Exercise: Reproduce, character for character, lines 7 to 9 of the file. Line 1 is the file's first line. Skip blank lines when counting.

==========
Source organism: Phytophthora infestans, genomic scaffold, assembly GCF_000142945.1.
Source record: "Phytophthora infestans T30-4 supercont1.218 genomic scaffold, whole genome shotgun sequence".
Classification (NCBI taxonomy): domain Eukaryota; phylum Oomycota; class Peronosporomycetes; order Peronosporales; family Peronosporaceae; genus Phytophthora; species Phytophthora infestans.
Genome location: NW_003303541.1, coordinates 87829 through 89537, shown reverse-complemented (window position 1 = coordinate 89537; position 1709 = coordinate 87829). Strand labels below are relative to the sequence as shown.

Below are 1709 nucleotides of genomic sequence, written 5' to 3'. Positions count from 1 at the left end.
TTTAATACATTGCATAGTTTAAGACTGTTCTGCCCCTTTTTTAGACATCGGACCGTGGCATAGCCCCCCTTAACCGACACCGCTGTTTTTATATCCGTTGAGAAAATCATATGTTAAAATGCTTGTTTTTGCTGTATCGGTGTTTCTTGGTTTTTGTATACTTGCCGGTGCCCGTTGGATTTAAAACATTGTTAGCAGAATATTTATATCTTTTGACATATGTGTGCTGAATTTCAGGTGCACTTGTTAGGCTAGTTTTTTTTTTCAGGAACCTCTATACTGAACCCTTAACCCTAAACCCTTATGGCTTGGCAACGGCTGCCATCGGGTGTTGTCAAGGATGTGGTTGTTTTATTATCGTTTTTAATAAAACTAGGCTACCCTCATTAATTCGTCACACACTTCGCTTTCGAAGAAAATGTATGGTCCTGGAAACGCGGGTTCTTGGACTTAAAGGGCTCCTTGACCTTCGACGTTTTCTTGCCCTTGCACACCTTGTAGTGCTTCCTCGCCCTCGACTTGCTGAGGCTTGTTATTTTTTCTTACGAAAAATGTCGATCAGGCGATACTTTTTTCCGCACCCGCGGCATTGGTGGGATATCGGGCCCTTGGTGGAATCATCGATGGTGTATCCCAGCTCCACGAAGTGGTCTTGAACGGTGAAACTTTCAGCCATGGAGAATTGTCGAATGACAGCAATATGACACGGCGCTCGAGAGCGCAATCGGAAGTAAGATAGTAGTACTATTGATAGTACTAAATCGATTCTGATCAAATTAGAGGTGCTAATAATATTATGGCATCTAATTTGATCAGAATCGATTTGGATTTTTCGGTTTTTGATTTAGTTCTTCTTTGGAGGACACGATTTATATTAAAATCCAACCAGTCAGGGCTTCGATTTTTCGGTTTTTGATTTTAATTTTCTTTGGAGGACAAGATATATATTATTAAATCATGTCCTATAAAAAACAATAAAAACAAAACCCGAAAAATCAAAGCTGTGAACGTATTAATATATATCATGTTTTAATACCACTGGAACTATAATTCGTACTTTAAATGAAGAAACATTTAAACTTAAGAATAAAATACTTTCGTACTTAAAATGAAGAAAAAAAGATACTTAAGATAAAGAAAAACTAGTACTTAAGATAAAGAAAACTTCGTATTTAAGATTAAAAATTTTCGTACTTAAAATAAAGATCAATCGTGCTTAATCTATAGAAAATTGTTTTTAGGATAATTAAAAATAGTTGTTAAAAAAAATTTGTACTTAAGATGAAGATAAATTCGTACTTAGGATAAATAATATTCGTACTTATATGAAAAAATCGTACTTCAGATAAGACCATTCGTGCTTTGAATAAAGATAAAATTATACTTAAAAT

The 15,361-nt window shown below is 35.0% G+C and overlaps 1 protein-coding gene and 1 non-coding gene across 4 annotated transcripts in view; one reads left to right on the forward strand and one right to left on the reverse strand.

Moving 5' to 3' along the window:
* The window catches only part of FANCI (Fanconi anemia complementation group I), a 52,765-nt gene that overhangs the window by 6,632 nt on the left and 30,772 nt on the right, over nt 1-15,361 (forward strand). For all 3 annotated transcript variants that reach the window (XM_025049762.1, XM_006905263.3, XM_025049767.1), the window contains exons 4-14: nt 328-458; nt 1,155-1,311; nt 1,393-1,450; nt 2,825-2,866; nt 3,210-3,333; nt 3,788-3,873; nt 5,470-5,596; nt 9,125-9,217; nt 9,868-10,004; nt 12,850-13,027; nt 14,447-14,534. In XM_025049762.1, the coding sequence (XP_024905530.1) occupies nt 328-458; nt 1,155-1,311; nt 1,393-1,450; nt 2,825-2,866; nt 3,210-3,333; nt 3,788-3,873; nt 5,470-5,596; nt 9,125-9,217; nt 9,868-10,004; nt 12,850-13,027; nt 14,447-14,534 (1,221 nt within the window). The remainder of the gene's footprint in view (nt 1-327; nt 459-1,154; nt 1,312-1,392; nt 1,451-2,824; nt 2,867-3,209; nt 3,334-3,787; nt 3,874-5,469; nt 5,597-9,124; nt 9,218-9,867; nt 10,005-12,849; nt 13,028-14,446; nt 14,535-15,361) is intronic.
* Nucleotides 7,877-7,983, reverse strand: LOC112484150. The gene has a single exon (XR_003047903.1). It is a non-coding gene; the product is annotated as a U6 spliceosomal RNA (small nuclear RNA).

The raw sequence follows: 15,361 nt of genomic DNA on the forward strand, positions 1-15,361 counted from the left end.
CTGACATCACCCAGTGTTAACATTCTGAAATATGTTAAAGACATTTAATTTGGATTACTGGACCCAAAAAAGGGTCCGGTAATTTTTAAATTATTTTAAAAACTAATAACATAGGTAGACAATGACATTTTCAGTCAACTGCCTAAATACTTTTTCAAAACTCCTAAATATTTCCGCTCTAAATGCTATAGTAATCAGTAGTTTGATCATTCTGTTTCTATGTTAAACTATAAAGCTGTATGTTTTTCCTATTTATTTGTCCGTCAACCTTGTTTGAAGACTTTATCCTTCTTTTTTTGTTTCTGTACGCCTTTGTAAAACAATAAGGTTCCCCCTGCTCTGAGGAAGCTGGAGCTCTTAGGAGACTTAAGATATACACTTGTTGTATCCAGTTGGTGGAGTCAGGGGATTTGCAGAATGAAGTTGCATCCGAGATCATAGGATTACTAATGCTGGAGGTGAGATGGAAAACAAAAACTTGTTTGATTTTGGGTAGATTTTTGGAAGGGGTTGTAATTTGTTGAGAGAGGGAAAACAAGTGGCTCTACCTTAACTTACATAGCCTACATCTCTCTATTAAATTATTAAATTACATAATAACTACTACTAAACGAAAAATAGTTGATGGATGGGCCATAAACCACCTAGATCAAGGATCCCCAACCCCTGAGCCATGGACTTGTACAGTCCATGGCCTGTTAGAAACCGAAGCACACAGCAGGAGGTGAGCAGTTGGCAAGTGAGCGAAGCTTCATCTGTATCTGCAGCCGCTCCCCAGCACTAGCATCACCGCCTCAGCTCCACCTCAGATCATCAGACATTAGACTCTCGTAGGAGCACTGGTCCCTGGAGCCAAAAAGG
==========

The 15,361-nt window shown below is 35.0% G+C and overlaps 1 protein-coding gene and 1 non-coding gene across 4 annotated transcripts in view; one reads left to right on the forward strand and one right to left on the reverse strand.

Moving 5' to 3' along the window:
* The window catches only part of FANCI (Fanconi anemia complementation group I), a 52,765-nt gene that overhangs the window by 6,632 nt on the left and 30,772 nt on the right, over nt 1-15,361 (forward strand). For all 3 annotated transcript variants that reach the window (XM_025049762.1, XM_006905263.3, XM_025049767.1), the window contains exons 4-14: nt 328-458; nt 1,155-1,311; nt 1,393-1,450; nt 2,825-2,866; nt 3,210-3,333; nt 3,788-3,873; nt 5,470-5,596; nt 9,125-9,217; nt 9,868-10,004; nt 12,850-13,027; nt 14,447-14,534. In XM_025049762.1, the coding sequence (XP_024905530.1) occupies nt 328-458; nt 1,155-1,311; nt 1,393-1,450; nt 2,825-2,866; nt 3,210-3,333; nt 3,788-3,873; nt 5,470-5,596; nt 9,125-9,217; nt 9,868-10,004; nt 12,850-13,027; nt 14,447-14,534 (1,221 nt within the window). The remainder of the gene's footprint in view (nt 1-327; nt 459-1,154; nt 1,312-1,392; nt 1,451-2,824; nt 2,867-3,209; nt 3,334-3,787; nt 3,874-5,469; nt 5,597-9,124; nt 9,218-9,867; nt 10,005-12,849; nt 13,028-14,446; nt 14,535-15,361) is intronic.